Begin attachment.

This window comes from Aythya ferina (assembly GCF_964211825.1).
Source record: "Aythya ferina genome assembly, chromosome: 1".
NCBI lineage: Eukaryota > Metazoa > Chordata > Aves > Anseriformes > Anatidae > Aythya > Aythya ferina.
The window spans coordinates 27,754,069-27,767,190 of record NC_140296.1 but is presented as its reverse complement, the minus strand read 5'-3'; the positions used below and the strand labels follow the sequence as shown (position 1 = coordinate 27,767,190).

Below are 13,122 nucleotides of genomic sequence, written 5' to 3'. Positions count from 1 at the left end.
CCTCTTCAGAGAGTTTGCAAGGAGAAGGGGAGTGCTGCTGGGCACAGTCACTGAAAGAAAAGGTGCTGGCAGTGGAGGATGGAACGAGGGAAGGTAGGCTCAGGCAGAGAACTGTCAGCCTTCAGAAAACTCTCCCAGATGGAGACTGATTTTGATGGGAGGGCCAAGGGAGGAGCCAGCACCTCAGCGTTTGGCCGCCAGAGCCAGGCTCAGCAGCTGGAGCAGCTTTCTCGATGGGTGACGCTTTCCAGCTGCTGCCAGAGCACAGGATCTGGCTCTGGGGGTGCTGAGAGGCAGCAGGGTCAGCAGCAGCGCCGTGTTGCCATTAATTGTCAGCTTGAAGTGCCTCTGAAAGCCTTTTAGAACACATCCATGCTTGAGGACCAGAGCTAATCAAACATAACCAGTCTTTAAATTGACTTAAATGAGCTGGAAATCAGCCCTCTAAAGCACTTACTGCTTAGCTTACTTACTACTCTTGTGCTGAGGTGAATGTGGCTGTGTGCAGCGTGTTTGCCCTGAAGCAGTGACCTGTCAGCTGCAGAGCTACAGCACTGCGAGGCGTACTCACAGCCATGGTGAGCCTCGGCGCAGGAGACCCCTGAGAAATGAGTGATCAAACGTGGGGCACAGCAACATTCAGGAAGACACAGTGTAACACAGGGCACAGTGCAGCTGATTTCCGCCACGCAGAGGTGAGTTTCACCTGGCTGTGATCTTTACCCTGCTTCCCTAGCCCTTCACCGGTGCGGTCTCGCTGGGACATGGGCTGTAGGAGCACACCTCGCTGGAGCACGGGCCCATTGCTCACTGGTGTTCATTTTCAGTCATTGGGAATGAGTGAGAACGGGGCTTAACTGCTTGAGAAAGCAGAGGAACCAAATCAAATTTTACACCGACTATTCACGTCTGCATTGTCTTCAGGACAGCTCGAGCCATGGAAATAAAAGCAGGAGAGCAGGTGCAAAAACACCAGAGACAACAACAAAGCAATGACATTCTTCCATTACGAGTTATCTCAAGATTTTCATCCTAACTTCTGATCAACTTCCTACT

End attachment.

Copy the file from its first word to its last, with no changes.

This window comes from Aythya ferina (assembly GCF_964211825.1).
Source record: "Aythya ferina genome assembly, chromosome: 1".
NCBI lineage: Eukaryota > Metazoa > Chordata > Aves > Anseriformes > Anatidae > Aythya > Aythya ferina.
The window spans coordinates 27,754,069-27,767,190 of record NC_140296.1 but is presented as its reverse complement, the minus strand read 5'-3'; the positions used below and the strand labels follow the sequence as shown (position 1 = coordinate 27,767,190).

Below are 13,122 nucleotides of genomic sequence, written 5' to 3'. Positions count from 1 at the left end.
CCTCTTCAGAGAGTTTGCAAGGAGAAGGGGAGTGCTGCTGGGCACAGTCACTGAAAGAAAAGGTGCTGGCAGTGGAGGATGGAACGAGGGAAGGTAGGCTCAGGCAGAGAACTGTCAGCCTTCAGAAAACTCTCCCAGATGGAGACTGATTTTGATGGGAGGGCCAAGGGAGGAGCCAGCACCTCAGCGTTTGGCCGCCAGAGCCAGGCTCAGCAGCTGGAGCAGCTTTCTCGATGGGTGACGCTTTCCAGCTGCTGCCAGAGCACAGGATCTGGCTCTGGGGGTGCTGAGAGGCAGCAGGGTCAGCAGCAGCGCCGTGTTGCCATTAATTGTCAGCTTGAAGTGCCTCTGAAAGCCTTTTAGAACACATCCATGCTTGAGGACCAGAGCTAATCAAACATAACCAGTCTTTAAATTGACTTAAATGAGCTGGAAATCAGCCCTCTAAAGCACTTACTGCTTAGCTTACTTACTACTCTTGTGCTGAGGTGAATGTGGCTGTGTGCAGCGTGTTTGCCCTGAAGCAGTGACCTGTCAGCTGCAGAGCTACAGCACTGCGAGGCGTACTCACAGCCATGGTGAGCCTCGGCGCAGGAGACCCCTGAGAAATGAGTGATCAAACGTGGGGCACAGCAACATTCAGGAAGACACAGTGTAACACAGGGCACAGTGCAGCTGATTTCCGCCACGCAGAGGTGAGTTTCACCTGGCTGTGATCTTTACCCTGCTTCCCTAGCCCTTCACCGGTGCGGTCTCGCTGGGACATGGGCTGTAGGAGCACACCTCGCTGGAGCACGGGCCCATTGCTCACTGGTGTTCATTTTCAGTCATTGGGAATGAGTGAGAACGGGGCTTAACTGCTTGAGAAAGCAGAGGAACCAAATCAAATTTTACACCGACTATTCACGTCTGCATTGTCTTCAGGACAGCTCGAGCCATGGAAATAAAAGCAGGAGAGCAGGTGCAAAAACACCAGAGACAACAACAAAGCAATGACATTCTTCCATTACGAGTTATCTCAAGATTTTCATCCTAACTTCTGATCAACTTCCTACT